Victoria council reins in Johnson Street Bridge budget increase at $1.5 million

Council rejected a recommendation from staff to increase the bridge's contingency fund by $4.8 million

The Johnson Street Bridge’s contingency fund has increased by $1.5 million, despite an initial recommendation by city staff to increase it by $4.8 million.

“I think that is enough to deal with the imminent overages for things that would happen in the next few months,” said Coun. Marianne Alto, who suggested that the increase be lowered to $1.5 million. “Capping it at $1.5 [million] now, means that council has perhaps the opportunity for a bit of a shorter tether on the project’s expenses.”

The $4.8 million increase was suggested to cover costs due to schedule delays and additional legal costs for external legal advice and participation in mediation.

In addition to the tighter budget, council also directed staff to report back at the next quarterly update on expenditures incurred and any anticipated additional expenditures and cost savings.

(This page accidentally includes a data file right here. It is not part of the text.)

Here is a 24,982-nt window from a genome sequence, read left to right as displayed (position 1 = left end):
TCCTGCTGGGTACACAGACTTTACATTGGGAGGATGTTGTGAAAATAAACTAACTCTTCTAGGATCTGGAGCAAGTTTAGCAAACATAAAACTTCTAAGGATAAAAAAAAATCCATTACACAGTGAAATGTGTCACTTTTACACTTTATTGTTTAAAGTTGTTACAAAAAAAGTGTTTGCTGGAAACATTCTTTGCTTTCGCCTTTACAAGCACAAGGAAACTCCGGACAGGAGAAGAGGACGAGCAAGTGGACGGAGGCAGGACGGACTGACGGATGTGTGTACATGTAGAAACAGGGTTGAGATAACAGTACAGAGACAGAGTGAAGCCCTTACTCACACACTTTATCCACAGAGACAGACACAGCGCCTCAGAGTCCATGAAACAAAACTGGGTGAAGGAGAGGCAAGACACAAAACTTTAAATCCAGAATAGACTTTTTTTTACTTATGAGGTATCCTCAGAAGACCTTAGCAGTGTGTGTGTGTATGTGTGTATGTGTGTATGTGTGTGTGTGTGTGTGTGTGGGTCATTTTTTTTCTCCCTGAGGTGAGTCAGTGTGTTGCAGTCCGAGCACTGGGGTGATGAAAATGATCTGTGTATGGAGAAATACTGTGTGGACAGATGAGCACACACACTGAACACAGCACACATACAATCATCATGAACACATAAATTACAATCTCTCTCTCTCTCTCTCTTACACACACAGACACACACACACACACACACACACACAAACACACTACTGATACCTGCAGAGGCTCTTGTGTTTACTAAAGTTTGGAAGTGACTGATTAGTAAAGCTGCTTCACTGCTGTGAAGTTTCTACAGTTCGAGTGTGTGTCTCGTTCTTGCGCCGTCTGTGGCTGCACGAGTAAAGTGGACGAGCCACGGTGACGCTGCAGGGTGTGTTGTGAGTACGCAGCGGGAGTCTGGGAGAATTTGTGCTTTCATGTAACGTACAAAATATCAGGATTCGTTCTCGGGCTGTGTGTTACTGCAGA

“I hope that it sends the message that we’re taking every possible opportunity to curtail costs, that we’re not prepared to endorse every request, that we’re looking for ways to mitigate any cost increases and that we’re certainly doing our due diligence in the oversight of the project’s expenditures,” said Alto.

By doing a gradual assessment of what additional costs may be necessary, Alto said there will be more opportunities to reduce costs.

“We’re not interested in just authorizing [an] array of expenditures without knowing what they are,” said Mayor Lisa Helps, adding she still expects many of these costs to be recovered in the mediation process.

Coun. Jeremy Loveday said he is satisfied with the reduction of the increase from $4.8 million to $1.5 million.

“We’re already over budget, and we’re going to rein this in as much as we possibly can.”

This increase will bring the bridge’s budget to $94.3 million. The original budget was estimated at $63 million.

Going into Thursday’s meeting, Loveday said he felt backed into a corner by the two options presented by staff to either accept the $4.8 million or put a stop on the project.

“This option allows us to have greater oversight over the project as a council,” he said. “This means that every time there are expenditures that are over and above what we’ve already approved, we’re going to go through it line by line and ask tough questions.”

 

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